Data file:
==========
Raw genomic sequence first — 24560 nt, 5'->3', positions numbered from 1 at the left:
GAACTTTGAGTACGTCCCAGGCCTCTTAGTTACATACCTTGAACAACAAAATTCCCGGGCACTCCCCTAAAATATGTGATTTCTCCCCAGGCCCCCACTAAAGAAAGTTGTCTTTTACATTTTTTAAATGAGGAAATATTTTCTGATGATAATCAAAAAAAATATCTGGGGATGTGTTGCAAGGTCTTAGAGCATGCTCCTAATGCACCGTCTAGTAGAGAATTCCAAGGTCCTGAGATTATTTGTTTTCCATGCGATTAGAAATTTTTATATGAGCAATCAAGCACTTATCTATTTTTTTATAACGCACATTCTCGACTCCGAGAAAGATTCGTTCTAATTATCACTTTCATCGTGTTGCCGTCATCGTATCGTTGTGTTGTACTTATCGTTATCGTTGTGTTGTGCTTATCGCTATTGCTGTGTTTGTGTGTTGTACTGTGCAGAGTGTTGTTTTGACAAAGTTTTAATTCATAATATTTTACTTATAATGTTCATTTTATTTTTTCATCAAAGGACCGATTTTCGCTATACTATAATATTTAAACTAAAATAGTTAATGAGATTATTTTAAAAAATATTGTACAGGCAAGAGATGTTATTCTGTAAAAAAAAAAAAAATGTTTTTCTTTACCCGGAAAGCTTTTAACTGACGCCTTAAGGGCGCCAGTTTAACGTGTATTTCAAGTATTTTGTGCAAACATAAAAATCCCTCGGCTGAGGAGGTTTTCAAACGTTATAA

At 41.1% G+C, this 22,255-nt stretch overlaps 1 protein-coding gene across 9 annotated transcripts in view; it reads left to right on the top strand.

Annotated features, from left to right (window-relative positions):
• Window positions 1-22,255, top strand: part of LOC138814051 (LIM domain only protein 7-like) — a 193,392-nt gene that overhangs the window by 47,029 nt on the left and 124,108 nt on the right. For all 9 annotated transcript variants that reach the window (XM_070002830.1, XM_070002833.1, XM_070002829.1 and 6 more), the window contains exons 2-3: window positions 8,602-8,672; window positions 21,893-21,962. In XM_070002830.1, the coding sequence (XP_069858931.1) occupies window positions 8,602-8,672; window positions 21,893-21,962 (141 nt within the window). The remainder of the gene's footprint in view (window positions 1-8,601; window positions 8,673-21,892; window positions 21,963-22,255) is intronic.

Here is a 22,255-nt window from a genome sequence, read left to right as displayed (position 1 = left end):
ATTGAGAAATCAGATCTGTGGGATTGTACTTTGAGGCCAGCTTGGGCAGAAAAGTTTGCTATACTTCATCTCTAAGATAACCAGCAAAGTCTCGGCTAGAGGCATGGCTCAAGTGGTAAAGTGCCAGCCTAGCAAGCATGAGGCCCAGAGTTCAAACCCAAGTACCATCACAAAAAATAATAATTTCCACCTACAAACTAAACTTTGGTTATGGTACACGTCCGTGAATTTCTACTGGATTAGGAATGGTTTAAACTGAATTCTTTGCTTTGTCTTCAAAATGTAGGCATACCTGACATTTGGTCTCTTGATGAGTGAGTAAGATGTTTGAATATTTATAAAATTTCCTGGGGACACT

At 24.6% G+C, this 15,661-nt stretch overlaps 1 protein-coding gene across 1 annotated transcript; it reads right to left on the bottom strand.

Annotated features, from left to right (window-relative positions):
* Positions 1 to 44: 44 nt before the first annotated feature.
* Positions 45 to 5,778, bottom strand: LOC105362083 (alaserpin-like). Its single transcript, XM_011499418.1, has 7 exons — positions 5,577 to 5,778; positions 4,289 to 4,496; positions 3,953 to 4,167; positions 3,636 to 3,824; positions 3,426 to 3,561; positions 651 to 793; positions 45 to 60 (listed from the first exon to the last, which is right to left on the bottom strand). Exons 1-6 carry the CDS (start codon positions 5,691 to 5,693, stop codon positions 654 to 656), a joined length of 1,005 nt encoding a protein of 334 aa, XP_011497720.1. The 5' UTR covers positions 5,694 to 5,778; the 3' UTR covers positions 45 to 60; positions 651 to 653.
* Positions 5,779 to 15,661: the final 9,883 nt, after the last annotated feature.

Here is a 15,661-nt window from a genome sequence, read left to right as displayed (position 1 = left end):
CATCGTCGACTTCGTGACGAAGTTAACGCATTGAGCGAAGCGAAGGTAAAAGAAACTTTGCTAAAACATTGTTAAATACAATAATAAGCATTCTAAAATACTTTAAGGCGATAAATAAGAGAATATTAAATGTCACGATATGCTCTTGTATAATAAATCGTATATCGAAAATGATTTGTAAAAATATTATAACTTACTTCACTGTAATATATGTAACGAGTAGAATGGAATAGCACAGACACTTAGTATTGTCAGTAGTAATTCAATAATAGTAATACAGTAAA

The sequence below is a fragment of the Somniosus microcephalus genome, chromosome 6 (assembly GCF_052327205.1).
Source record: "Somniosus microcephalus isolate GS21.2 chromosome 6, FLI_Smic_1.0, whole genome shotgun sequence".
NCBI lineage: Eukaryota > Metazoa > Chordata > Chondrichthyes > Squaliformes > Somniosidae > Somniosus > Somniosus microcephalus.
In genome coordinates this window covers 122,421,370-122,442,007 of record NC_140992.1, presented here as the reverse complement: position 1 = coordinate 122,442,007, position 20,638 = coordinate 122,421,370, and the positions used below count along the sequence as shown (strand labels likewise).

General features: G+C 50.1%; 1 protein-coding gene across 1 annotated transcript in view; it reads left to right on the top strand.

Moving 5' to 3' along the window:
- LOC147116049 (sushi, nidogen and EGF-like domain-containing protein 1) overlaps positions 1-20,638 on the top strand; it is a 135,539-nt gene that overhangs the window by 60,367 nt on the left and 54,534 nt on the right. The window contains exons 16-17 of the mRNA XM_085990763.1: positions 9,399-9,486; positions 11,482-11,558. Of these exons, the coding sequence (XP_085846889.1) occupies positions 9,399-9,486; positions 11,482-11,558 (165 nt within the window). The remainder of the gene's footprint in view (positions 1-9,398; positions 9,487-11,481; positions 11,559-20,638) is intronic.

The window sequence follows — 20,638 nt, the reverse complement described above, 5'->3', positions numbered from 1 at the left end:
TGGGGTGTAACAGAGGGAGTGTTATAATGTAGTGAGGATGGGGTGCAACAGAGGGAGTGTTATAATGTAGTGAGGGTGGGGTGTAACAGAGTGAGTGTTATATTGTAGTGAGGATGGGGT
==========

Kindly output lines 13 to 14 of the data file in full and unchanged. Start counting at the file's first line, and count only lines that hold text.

Here is a 15,661-nt window from a genome sequence, read left to right as displayed (position 1 = left end):
CATCGTCGACTTCGTGACGAAGTTAACGCATTGAGCGAAGCGAAGGTAAAAGAAACTTTGCTAAAACATTGTTAAATACAATAATAAGCATTCTAAAATACTTTAAGGCGATAAATAAGAGAATATTAAATGTCACGATATGCTCTTGTATAATAAATCGTATATCGAAAATGATTTGTAAAAATATTATAACTTACTTCACTGTAATATATGTAACGAGTAGAATGGAATAGCACAGACACTTAGTATTGTCAGTAGTAATTCAATAATAGTAATACAGTAAA